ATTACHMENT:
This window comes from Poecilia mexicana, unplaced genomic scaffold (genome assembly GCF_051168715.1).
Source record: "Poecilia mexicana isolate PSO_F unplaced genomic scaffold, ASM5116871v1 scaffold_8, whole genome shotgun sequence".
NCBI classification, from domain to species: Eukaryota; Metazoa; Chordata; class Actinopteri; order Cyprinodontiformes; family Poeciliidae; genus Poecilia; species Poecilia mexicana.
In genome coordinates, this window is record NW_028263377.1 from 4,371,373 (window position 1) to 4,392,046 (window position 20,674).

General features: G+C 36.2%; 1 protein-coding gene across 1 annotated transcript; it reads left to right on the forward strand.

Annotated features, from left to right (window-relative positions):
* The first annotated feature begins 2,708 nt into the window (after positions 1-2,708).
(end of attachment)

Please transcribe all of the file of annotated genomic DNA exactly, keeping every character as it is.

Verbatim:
This window comes from Poecilia mexicana, unplaced genomic scaffold (genome assembly GCF_051168715.1).
Source record: "Poecilia mexicana isolate PSO_F unplaced genomic scaffold, ASM5116871v1 scaffold_8, whole genome shotgun sequence".
NCBI classification, from domain to species: Eukaryota; Metazoa; Chordata; class Actinopteri; order Cyprinodontiformes; family Poeciliidae; genus Poecilia; species Poecilia mexicana.
In genome coordinates, this window is record NW_028263377.1 from 4,371,373 (window position 1) to 4,392,046 (window position 20,674).

General features: G+C 36.2%; 1 protein-coding gene across 1 annotated transcript; it reads left to right on the forward strand.

Annotated features, from left to right (window-relative positions):
* The first annotated feature begins 2,708 nt into the window (after positions 1-2,708).